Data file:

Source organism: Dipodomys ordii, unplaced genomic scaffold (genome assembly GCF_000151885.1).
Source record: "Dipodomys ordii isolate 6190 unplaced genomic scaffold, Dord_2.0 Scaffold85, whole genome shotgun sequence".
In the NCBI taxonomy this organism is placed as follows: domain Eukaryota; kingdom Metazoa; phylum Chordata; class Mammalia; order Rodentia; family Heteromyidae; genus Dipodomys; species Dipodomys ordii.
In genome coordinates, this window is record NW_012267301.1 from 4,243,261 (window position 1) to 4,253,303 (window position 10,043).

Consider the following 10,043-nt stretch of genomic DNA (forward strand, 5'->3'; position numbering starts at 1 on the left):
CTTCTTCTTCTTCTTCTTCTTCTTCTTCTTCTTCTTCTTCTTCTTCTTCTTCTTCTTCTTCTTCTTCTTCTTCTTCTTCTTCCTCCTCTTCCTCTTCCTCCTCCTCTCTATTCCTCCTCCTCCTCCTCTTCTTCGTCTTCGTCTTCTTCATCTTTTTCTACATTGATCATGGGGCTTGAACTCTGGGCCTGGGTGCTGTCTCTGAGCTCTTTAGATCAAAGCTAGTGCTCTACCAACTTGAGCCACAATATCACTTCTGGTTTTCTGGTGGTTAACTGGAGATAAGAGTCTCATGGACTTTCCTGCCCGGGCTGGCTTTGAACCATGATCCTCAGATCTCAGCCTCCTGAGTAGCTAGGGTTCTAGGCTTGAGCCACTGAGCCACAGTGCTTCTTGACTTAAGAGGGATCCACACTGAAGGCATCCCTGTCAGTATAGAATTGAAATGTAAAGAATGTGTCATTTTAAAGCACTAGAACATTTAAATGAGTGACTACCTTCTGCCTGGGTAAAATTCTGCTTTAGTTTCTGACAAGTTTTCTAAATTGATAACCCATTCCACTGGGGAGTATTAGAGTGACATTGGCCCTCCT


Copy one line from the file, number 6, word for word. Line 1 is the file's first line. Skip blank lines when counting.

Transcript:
CTTCTTCTTCTTCTTCTTCTTCTTCTTCTTCTTCTTCTTCTTCTTCTTCTTCTTCTTCTTCTTCTTCTTCTTCTTCTTCTTCCTCCTCTTCCTCTTCCTCCTCCTCTCTATTCCTCCTCCTCCTCCTCTTCTTCGTCTTCGTCTTCTTCATCTTTTTCTACATTGATCATGGGGCTTGAACTCTGGGCCTGGGTGCTGTCTCTGAGCTCTTTAGATCAAAGCTAGTGCTCTACCAACTTGAGCCACAATATCACTTCTGGTTTTCTGGTGGTTAACTGGAGATAAGAGTCTCATGGACTTTCCTGCCCGGGCTGGCTTTGAACCATGATCCTCAGATCTCAGCCTCCTGAGTAGCTAGGGTTCTAGGCTTGAGCCACTGAGCCACAGTGCTTCTTGACTTAAGAGGGATCCACACTGAAGGCATCCCTGTCAGTATAGAATTGAAATGTAAAGAATGTGTCATTTTAAAGCACTAGAACATTTAAATGAGTGACTACCTTCTGCCTGGGTAAAATTCTGCTTTAGTTTCTGACAAGTTTTCTAAATTGATAACCCATTCCACTGGGGAGTATTAGAGTGACATTGGCCCTCCT